Situated on the edge of town, the ground has completely changed since the club were denied promotion to the league. The Main Stand is the only existing part of it left, and that itself looks completely different, having been extended on both sides to its current length. The original section can just about be made out with the red and white stripes at the rear of it in the centre, with the two wings and offices at the rear having been added in the summer of 1996. At the same time the East Stand opposite was built, along with the North Stand behind the goal. Both terraces, the East Stand is a decent size and runs the full length of the pitch. Initially it was uncovered, but when the roof was added, a nice addition was a gable in the centre, which houses the TV gantry and a clock above. The North Stand is a little basic in comparison, being only half the size and covering two thirds of this end. The newest addition to the ground is the away end, which unusually, is probably the best stand at the ground. Built in 2001, it holds 1400 and is fully seated, with the supporters bar situated behind it.

Having had a quick look around, we made our way into town to meet up with a few more 92’ers, Brian, Allison and Mel who had made the trip up from Kent to see the game, having a couple of pints in the Wetherspoons before heading back to the ground and popping in the supporters bar before the game began.

When Boro were denied promotion, Torquay were the lucky recipients of a reprieve, having finished bottom of the league that season, but this wasn’t the first time the clubs had met, with the two sides having shared two seasons in the conference before The Gulls were promoted 12 months earlier than Stevenage. Their previous meeting had seen a 0-0 draw played out at Broadhall Way, a game which according to the Torquay website had seen end-to-end entertainment and fast paced, attacking football from both sides that was a joy to watch. Whilst this game would end up with the same scoreline, the description of the match unfortunately couldn’t be any more different as a dull affair played out.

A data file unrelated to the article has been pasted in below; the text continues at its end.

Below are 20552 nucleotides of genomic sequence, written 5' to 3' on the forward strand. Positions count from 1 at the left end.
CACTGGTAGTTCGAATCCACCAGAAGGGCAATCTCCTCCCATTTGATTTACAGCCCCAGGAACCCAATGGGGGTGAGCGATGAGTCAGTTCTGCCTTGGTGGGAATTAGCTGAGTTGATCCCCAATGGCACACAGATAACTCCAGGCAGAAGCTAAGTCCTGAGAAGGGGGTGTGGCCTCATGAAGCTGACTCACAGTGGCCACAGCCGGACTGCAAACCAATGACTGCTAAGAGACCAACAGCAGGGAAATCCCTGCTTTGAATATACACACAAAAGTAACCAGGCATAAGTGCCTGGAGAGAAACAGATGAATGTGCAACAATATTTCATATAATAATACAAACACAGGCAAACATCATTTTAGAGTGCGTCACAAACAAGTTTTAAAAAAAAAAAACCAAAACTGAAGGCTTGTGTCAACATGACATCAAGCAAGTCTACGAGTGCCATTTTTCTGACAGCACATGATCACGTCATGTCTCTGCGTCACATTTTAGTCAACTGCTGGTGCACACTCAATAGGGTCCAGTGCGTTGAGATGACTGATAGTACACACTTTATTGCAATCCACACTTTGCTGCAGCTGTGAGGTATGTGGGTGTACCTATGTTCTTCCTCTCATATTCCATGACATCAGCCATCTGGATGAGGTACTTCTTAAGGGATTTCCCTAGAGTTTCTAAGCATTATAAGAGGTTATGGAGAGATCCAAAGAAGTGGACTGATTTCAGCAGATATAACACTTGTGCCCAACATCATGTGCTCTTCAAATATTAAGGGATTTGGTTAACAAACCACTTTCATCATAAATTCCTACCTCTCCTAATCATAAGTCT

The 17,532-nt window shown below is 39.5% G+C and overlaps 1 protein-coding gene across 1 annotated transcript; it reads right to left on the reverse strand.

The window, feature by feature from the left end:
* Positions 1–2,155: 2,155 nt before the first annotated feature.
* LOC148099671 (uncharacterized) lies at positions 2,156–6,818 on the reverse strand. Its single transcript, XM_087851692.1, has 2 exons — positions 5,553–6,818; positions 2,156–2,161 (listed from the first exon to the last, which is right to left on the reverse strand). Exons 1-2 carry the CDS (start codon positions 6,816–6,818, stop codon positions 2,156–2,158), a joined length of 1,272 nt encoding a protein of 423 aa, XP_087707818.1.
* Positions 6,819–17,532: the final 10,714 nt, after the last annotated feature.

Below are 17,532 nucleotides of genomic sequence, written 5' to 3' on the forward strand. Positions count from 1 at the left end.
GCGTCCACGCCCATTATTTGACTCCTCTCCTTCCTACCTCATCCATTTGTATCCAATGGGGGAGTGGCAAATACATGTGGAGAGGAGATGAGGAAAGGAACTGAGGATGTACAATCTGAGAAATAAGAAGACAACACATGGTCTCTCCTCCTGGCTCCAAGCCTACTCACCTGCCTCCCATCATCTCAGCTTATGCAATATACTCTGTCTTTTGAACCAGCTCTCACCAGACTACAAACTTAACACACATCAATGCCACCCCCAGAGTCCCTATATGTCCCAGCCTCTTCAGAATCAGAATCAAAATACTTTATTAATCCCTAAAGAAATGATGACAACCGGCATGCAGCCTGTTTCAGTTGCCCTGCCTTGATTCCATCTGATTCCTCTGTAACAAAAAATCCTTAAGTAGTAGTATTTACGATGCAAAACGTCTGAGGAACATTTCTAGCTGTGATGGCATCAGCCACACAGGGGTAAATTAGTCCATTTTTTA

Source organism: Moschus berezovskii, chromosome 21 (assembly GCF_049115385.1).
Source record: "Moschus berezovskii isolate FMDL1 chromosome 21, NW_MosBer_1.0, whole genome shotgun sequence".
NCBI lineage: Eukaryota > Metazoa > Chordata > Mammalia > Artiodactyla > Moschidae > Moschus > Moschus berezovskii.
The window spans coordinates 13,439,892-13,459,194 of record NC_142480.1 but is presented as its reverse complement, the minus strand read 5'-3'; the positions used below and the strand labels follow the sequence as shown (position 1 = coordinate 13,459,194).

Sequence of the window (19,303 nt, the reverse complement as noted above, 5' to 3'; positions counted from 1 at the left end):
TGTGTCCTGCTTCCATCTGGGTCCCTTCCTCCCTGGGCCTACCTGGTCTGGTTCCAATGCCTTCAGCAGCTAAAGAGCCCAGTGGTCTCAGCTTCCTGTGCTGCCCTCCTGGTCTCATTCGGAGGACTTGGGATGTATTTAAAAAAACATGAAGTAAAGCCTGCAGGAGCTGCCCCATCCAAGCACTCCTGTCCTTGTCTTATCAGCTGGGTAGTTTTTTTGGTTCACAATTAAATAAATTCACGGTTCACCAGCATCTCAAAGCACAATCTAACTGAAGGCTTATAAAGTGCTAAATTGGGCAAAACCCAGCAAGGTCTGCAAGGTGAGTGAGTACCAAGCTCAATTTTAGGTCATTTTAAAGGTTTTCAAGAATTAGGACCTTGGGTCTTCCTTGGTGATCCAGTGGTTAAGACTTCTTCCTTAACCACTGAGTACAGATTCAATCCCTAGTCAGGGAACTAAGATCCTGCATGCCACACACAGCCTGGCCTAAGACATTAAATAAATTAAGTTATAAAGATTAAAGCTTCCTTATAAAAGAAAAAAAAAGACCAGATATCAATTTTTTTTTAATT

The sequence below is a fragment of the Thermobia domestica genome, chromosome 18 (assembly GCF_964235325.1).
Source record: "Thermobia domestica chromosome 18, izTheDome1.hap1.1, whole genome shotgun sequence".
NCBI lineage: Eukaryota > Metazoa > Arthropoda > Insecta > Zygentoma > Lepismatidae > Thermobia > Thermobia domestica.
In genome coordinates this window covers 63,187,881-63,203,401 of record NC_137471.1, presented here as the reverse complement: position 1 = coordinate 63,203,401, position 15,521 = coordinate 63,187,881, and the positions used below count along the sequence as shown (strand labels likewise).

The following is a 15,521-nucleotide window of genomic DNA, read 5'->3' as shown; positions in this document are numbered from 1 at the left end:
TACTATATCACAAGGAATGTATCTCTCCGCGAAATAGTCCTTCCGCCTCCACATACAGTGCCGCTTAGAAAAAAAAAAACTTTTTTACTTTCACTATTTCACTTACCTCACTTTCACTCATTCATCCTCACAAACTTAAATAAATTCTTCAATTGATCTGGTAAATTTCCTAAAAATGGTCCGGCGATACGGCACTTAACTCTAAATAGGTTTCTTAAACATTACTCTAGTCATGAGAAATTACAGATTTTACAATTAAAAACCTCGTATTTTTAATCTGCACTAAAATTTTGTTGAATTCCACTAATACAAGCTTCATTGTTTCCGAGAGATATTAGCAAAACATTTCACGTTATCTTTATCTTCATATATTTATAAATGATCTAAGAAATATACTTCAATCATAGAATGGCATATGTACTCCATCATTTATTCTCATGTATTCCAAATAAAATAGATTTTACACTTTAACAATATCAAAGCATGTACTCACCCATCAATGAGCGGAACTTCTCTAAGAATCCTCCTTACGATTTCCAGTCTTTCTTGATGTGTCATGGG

The visitors kicked-off, attacking the end which housed their supporters, and it was them who had the first real chance on goal, Martin Gritton being wasteful after some good build-up play early on. In the 22nd minute Chris Robertson headed the ball against the bar from a corner, to test the home fans nerves, but still the goals weren’t coming and the visitors were denied by the woodwork again, this time from Danny Stevens who saw his effort tipped on to the post and out for a corner just before half time.

In the second half, home ‘keeper Chris Day was once again grateful to the woodwork, as Kevin Nicholson drove a low shot against the post. But far from it being all Torquay, the home side were having a decent amount of possession, and buoyed on by the fans in the East Terrace and their version of Dale Cavese, had a few chances themselves, albeit few of which caused Scott Bevan in the away goal to break too much sweat in turning them away. Bored of the game, we ended up leaving when injury time was announced, to have a cheeky sneak into the home end to view the ground from a different angle before the final whistle was eventually blown, much to everyone’s relief. 

After leaving, then the journey back went well enough, arriving home without any trouble, taking fond memories more of the ground itself rather than the game. With three decent sized stands, and trees surrounding it on all four sides, then especially on a sunny afternoon it’s a pleasant place to watch football, and if plans to rebuild the North Stand come to fruition, then it will have gone from one of the best outside the league, to one of the better ones in League 2. As for their progress on the pitch, apparently Stevenage in French means ‘Steve Swims’ and sitting just outside the play-offs at the time of writing you could say their time in the league so far is going swimmingly…

Welcome to Stevenage

Rear of the Main Stand

Main Reception

The Club Shop

Rear of the South Stand

New Bricks Needed!

Rear of the East Stand

Turnstiles to the North Stand

The South Stand

The Main Stand

The East Stand

The North Stand

The Main Stand

The North Stand

The East Stand

The North Stand

The East Stand

The South Stand

Broadhall Way Panoramic 1

Broadhall Way Panoramic 2

Broadhall Way Panoramic 3

Broadhall Way Panoramic 4